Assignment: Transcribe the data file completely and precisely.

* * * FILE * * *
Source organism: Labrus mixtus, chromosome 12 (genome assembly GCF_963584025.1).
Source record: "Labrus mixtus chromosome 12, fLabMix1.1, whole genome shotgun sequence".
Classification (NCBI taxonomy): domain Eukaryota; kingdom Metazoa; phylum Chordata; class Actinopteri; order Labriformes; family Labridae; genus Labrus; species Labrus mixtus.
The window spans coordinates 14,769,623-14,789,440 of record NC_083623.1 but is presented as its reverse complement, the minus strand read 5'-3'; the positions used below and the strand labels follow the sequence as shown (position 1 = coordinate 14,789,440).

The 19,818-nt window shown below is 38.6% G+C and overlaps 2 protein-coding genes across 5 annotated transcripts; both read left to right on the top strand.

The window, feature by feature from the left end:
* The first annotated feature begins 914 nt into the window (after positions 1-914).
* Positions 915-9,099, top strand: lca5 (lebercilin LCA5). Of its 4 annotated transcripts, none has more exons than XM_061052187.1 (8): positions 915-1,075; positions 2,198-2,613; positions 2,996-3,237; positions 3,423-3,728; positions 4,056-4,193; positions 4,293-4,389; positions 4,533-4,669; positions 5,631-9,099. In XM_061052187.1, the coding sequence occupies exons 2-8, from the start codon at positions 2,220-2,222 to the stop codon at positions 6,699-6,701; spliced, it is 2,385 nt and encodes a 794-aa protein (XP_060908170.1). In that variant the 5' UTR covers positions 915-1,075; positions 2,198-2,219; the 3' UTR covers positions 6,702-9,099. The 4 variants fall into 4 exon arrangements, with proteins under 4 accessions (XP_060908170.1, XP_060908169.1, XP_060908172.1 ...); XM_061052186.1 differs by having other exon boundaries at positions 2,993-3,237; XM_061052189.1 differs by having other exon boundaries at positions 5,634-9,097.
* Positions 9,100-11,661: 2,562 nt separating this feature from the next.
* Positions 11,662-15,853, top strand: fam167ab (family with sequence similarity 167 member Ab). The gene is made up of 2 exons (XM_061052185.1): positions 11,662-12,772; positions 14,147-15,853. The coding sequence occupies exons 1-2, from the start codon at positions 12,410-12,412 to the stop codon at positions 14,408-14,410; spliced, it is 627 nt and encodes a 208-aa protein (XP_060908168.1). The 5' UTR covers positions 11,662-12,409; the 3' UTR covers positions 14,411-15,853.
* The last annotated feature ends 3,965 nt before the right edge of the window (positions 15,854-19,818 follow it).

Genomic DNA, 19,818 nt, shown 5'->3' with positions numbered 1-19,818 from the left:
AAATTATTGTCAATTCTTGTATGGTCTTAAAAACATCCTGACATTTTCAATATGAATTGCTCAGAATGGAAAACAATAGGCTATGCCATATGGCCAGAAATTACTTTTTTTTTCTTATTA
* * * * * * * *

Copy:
Source organism: Labrus mixtus, chromosome 12 (genome assembly GCF_963584025.1).
Source record: "Labrus mixtus chromosome 12, fLabMix1.1, whole genome shotgun sequence".
Classification (NCBI taxonomy): domain Eukaryota; kingdom Metazoa; phylum Chordata; class Actinopteri; order Labriformes; family Labridae; genus Labrus; species Labrus mixtus.
The window spans coordinates 14,769,623-14,789,440 of record NC_083623.1 but is presented as its reverse complement, the minus strand read 5'-3'; the positions used below and the strand labels follow the sequence as shown (position 1 = coordinate 14,789,440).

The 19,818-nt window shown below is 38.6% G+C and overlaps 2 protein-coding genes across 5 annotated transcripts; both read left to right on the top strand.

The window, feature by feature from the left end:
* The first annotated feature begins 914 nt into the window (after positions 1-914).
* Positions 915-9,099, top strand: lca5 (lebercilin LCA5). Of its 4 annotated transcripts, none has more exons than XM_061052187.1 (8): positions 915-1,075; positions 2,198-2,613; positions 2,996-3,237; positions 3,423-3,728; positions 4,056-4,193; positions 4,293-4,389; positions 4,533-4,669; positions 5,631-9,099. In XM_061052187.1, the coding sequence occupies exons 2-8, from the start codon at positions 2,220-2,222 to the stop codon at positions 6,699-6,701; spliced, it is 2,385 nt and encodes a 794-aa protein (XP_060908170.1). In that variant the 5' UTR covers positions 915-1,075; positions 2,198-2,219; the 3' UTR covers positions 6,702-9,099. The 4 variants fall into 4 exon arrangements, with proteins under 4 accessions (XP_060908170.1, XP_060908169.1, XP_060908172.1 ...); XM_061052186.1 differs by having other exon boundaries at positions 2,993-3,237; XM_061052189.1 differs by having other exon boundaries at positions 5,634-9,097.
* Positions 9,100-11,661: 2,562 nt separating this feature from the next.
* Positions 11,662-15,853, top strand: fam167ab (family with sequence similarity 167 member Ab). The gene is made up of 2 exons (XM_061052185.1): positions 11,662-12,772; positions 14,147-15,853. The coding sequence occupies exons 1-2, from the start codon at positions 12,410-12,412 to the stop codon at positions 14,408-14,410; spliced, it is 627 nt and encodes a 208-aa protein (XP_060908168.1). The 5' UTR covers positions 11,662-12,409; the 3' UTR covers positions 14,411-15,853.
* The last annotated feature ends 3,965 nt before the right edge of the window (positions 15,854-19,818 follow it).

Genomic DNA, 19,818 nt, shown 5'->3' with positions numbered 1-19,818 from the left:
AAATTATTGTCAATTCTTGTATGGTCTTAAAAACATCCTGACATTTTCAATATGAATTGCTCAGAATGGAAAACAATAGGCTATGCCATATGGCCAGAAATTACTTTTTTTTTCTTATTA